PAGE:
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May 31st, 2006 Don Mcintosh | News Stories
 

Learning How To Get Along

Odd alliance of school-voucher advocates tries to gain ground in Portland.

     
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Dr. Howard Fuller
IMAGE: JENNA BIGGS
Politics makes strange bedfellows, and school politics is certainly no exception.

Last week, Portland glimpsed the growing national alliance between free-market whites and traditionally liberal African Americans when the libertarian Cascade Policy Institute brought Howard Fuller, who hung in the 1960s with Marxist guerrillas in Mozambique, to Emmanuel Temple Church.

Fuller's message for the North Portland crowd of about 80 people, divided evenly between blacks and whites: strategize how to win converts for vouchers in a program in which parents get taxpayer money to send their kids to private schools.

Using the equal-opportunity language of civil rights, Fuller contends black and low-income parents in troubled Portland schools should have vouchers.

"We should not hold people hostage in schools that year after year continue to fail people's children," says Fuller, who in 2000 founded the pro-voucher Black Alliance for Educational Options with money from Wal-Mart founder Sam Walton's foundation and other conservative, free-market groups.

The alliance, which has included President Bush's first-term education secretary Rodney Paige on its board, has a handful of local members. Among them: ex-Trail Blazer Michael Harper and Smith Williams, a black parent working to establish an all-boys private Christian academy in North or Northwest Portland. Williams hopes Fuller's visit stimulates interest in an alliance chapter that would help vouchers take root in Portland.

The obstacles to vouchers have proven high in Oregon. Madison High grad Steve Buckstein coordinated a statewide 1990 "school choice" ballot measure to give a $2,500 tax credit to any parent who home-schooled or sent their kids to private school. Voters rejected it by more than 2 to 1.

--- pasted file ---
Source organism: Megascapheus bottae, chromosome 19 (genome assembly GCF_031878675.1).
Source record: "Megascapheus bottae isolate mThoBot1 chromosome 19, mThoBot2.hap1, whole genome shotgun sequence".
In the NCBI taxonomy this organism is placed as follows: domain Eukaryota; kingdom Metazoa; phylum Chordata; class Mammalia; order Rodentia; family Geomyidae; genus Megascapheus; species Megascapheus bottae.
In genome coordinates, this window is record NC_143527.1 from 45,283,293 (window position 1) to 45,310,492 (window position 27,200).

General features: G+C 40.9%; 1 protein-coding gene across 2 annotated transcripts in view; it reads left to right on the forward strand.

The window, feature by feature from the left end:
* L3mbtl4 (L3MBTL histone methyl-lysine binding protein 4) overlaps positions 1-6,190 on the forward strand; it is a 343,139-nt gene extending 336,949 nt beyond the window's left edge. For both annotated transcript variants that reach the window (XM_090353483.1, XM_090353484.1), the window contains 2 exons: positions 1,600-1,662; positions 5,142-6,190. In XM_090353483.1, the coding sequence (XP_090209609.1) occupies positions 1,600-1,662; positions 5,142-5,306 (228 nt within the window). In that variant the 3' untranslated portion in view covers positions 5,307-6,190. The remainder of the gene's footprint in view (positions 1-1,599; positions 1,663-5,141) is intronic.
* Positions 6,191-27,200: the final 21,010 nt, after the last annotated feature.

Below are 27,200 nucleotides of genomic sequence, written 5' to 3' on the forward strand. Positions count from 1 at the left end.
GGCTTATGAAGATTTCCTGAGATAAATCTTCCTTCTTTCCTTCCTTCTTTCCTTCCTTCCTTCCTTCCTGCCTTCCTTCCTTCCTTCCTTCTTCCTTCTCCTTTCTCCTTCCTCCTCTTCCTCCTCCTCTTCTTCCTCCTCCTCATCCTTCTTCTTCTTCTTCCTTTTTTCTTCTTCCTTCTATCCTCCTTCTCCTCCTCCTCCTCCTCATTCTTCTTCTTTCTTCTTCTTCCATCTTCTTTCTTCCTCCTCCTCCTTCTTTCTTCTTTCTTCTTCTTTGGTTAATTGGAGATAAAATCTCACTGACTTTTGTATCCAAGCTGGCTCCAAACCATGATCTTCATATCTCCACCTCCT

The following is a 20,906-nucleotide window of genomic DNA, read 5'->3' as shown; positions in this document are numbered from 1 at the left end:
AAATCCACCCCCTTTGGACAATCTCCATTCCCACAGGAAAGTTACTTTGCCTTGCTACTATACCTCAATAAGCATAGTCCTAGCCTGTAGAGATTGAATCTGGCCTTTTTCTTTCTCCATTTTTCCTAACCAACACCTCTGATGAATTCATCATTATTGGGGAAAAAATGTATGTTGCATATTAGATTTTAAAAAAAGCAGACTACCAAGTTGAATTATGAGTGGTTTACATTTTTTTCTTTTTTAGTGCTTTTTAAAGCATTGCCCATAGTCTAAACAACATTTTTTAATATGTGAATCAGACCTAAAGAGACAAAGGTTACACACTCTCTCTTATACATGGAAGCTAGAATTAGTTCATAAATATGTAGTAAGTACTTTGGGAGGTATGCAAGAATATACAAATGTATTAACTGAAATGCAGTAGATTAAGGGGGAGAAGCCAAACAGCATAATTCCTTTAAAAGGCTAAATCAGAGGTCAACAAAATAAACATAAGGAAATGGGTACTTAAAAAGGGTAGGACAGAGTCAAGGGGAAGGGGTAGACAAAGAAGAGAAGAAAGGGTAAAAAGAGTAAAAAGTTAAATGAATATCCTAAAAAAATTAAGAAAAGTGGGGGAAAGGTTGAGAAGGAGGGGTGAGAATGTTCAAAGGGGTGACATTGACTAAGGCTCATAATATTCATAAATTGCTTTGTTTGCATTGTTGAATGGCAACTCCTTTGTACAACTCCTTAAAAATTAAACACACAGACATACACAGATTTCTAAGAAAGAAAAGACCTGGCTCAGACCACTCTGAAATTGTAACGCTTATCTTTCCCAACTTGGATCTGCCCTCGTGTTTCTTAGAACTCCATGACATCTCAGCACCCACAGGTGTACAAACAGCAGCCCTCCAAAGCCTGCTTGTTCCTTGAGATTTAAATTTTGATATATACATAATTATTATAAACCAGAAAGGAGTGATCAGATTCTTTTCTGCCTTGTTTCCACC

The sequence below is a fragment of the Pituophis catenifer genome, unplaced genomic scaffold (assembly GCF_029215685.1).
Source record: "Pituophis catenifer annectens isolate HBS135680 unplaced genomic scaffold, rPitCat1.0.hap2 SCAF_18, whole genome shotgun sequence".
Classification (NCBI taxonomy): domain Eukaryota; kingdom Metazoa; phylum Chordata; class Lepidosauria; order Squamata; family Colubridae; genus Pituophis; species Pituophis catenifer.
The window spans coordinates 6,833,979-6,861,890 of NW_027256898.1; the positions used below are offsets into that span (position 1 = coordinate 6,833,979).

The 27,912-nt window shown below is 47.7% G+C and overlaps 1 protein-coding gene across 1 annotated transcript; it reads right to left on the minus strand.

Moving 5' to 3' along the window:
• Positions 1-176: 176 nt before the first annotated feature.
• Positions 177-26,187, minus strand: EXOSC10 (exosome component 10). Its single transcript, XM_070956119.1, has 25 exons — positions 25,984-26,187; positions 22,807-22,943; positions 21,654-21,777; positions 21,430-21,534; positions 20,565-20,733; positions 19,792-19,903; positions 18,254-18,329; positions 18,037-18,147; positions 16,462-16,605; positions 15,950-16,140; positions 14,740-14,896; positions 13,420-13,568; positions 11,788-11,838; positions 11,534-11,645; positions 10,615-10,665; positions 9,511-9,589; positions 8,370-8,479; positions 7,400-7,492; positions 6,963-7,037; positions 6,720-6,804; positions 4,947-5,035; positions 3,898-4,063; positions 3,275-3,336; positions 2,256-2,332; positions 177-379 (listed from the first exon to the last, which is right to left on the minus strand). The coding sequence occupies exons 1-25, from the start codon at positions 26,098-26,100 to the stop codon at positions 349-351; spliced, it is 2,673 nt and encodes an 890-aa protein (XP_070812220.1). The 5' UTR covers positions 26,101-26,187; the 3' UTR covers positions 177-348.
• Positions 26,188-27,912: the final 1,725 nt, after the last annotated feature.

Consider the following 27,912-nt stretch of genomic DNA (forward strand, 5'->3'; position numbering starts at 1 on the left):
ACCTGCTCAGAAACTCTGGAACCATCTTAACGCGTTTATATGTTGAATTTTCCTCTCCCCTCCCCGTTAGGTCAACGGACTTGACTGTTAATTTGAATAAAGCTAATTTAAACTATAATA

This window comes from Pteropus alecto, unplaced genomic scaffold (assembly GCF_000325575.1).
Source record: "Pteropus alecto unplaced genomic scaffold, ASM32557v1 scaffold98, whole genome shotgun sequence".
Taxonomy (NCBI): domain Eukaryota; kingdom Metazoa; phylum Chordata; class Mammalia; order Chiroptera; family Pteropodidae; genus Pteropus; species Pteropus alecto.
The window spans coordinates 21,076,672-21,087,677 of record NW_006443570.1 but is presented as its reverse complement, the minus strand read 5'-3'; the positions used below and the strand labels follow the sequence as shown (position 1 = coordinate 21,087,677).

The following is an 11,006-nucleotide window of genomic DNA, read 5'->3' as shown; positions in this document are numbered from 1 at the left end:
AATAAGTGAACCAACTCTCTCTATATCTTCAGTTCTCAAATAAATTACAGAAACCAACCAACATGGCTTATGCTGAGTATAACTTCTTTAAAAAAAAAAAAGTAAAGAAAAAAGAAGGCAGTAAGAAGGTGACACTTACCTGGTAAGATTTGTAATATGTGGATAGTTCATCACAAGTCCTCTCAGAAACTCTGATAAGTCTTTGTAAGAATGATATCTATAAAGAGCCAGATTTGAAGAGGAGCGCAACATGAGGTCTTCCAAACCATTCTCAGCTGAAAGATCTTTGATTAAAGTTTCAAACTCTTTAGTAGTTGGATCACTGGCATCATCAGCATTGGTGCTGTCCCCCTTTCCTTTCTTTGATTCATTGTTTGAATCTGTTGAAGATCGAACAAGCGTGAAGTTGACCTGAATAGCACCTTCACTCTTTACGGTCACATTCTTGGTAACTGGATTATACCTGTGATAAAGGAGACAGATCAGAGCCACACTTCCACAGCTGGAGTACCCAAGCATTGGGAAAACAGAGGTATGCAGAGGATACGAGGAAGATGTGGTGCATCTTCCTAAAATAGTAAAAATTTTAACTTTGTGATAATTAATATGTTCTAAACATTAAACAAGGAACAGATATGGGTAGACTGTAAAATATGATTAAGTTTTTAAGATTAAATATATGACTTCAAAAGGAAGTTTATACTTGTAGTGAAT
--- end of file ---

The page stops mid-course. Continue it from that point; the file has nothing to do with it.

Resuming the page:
Buckstein says Oregonians weren't ready then for vouchers, a lesson that led him to found the Cascade Policy Institute two months after the 1990 election to seed the soil with ideas such as vouchers.

One thing is certain: Public-school teachers will vehemently oppose the idea.

"Voucher systems siphon money off from the public schools system when they're being starved already, and do nothing to enhance the greater good for all our children," says Ann Nice, president of the Portland Association of Teachers.

But in his Portland lecture May 23, Fuller answered that criticism, saying abolitionist Harriet Tubman wanted to end slavery but worked at the same time to free as many slaves as she could. Likewise, Fuller says, he wants better public schools, but it's time now to give blacks the same private-school option that white parents have always had.

Fuller and Buckstein do have disagreements. Fuller supports vouchers only for low-income kids. Buckstein sees vouchers for the poor as a politically viable first step to getting vouchers for all parents.

Still, they can work together.

"In politics," says Fuller, who as schools superintendent more than a decade ago in Milwaukee, Wisc., led a successful vouchers campaign for low-income parents, "there are no permanent friends, only permanent interests."

 
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